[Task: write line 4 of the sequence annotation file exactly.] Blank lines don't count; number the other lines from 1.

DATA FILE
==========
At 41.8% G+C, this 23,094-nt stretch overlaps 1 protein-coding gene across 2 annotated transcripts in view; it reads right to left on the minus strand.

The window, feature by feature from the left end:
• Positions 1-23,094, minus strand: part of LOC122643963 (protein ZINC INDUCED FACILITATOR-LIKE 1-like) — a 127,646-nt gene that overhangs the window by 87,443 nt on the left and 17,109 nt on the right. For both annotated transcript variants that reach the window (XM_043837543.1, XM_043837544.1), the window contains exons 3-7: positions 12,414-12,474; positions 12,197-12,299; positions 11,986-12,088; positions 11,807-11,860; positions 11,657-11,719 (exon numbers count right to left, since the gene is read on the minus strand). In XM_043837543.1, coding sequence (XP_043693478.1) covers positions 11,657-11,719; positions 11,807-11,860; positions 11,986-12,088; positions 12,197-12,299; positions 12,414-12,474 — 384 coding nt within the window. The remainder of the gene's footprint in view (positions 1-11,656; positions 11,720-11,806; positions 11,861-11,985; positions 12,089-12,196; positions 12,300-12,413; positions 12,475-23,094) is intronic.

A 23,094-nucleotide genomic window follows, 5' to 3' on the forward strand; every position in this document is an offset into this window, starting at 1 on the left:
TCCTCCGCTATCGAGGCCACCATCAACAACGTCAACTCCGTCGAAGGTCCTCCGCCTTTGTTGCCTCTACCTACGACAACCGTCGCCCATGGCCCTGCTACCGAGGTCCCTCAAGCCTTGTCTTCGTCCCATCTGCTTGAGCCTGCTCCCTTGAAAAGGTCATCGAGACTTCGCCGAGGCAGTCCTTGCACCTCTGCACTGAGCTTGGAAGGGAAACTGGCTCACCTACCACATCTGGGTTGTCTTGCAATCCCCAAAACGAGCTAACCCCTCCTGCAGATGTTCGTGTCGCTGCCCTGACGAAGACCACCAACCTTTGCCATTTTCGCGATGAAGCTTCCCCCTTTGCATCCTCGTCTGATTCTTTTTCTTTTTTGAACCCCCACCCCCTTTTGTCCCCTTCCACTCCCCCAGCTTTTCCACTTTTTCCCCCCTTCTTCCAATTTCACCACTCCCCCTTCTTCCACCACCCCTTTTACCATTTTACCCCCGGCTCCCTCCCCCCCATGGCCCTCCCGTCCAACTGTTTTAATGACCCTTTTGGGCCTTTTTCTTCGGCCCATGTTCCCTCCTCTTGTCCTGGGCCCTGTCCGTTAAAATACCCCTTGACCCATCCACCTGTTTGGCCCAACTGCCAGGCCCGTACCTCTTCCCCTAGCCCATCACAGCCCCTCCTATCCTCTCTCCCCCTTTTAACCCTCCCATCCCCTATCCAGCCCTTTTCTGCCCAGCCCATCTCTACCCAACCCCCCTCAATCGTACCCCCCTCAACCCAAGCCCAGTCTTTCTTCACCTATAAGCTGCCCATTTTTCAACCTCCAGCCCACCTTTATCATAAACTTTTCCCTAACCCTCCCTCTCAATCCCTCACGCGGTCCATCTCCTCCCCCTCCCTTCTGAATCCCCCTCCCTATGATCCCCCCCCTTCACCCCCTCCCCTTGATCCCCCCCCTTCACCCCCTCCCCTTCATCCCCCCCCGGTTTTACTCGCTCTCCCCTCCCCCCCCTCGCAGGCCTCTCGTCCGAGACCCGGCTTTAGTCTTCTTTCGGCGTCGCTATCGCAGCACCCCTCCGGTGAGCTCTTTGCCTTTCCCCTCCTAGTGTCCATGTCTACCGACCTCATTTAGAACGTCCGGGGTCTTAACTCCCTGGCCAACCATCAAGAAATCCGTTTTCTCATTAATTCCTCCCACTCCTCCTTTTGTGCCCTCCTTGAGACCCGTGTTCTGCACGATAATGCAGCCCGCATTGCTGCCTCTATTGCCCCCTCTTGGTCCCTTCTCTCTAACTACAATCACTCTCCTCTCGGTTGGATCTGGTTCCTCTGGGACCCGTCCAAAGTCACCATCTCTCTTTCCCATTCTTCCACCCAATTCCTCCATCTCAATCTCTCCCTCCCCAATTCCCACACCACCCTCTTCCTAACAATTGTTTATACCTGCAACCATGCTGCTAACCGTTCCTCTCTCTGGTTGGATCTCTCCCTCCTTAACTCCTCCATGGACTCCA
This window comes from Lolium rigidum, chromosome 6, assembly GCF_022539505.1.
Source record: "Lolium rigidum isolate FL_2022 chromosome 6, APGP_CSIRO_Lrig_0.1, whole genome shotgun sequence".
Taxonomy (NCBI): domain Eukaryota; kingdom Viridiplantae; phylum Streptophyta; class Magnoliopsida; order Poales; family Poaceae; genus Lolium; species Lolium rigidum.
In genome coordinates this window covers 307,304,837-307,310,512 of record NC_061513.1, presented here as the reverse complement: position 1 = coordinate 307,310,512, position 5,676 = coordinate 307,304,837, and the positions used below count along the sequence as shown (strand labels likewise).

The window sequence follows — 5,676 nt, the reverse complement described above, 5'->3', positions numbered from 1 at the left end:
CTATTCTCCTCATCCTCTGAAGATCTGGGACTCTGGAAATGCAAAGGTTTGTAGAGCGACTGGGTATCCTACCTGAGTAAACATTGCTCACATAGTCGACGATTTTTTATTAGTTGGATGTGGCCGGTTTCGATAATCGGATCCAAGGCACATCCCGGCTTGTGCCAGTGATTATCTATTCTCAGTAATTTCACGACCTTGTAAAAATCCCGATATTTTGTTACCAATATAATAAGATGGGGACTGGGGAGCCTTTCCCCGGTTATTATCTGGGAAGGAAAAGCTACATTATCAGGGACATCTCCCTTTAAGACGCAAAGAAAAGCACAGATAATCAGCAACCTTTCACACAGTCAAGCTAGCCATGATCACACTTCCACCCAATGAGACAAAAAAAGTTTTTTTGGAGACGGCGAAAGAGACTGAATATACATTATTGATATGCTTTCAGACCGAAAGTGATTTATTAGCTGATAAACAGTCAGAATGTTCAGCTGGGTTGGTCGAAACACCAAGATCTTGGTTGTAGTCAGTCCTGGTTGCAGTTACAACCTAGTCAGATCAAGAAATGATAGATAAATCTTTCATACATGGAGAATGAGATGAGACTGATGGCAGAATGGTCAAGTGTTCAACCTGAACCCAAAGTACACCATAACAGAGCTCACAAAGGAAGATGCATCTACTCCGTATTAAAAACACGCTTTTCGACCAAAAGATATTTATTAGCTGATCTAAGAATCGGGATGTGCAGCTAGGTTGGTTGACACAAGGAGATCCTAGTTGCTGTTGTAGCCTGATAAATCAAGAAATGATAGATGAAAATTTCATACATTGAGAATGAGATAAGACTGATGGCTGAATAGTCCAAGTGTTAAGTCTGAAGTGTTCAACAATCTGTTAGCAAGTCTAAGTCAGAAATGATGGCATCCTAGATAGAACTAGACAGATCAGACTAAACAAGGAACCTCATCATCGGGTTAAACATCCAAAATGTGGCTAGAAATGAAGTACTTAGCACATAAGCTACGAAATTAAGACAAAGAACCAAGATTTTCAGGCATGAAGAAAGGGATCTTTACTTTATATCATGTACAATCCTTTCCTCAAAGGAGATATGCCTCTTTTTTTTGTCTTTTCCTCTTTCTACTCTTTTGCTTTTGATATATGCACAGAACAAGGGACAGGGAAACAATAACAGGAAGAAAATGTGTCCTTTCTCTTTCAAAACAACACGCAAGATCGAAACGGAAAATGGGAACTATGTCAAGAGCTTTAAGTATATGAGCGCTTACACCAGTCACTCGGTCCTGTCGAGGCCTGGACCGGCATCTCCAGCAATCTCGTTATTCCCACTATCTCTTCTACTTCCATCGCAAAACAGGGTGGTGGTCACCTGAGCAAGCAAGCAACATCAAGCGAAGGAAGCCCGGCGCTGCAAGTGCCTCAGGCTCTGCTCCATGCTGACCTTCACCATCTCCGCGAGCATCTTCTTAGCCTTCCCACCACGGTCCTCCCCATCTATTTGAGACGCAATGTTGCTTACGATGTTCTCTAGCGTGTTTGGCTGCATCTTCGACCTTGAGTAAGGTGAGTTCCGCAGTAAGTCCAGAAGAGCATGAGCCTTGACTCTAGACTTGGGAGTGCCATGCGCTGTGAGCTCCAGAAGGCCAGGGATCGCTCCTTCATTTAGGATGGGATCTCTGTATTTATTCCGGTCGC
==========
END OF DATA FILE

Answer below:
A 23,094-nucleotide genomic window follows, 5' to 3' on the forward strand; every position in this document is an offset into this window, starting at 1 on the left: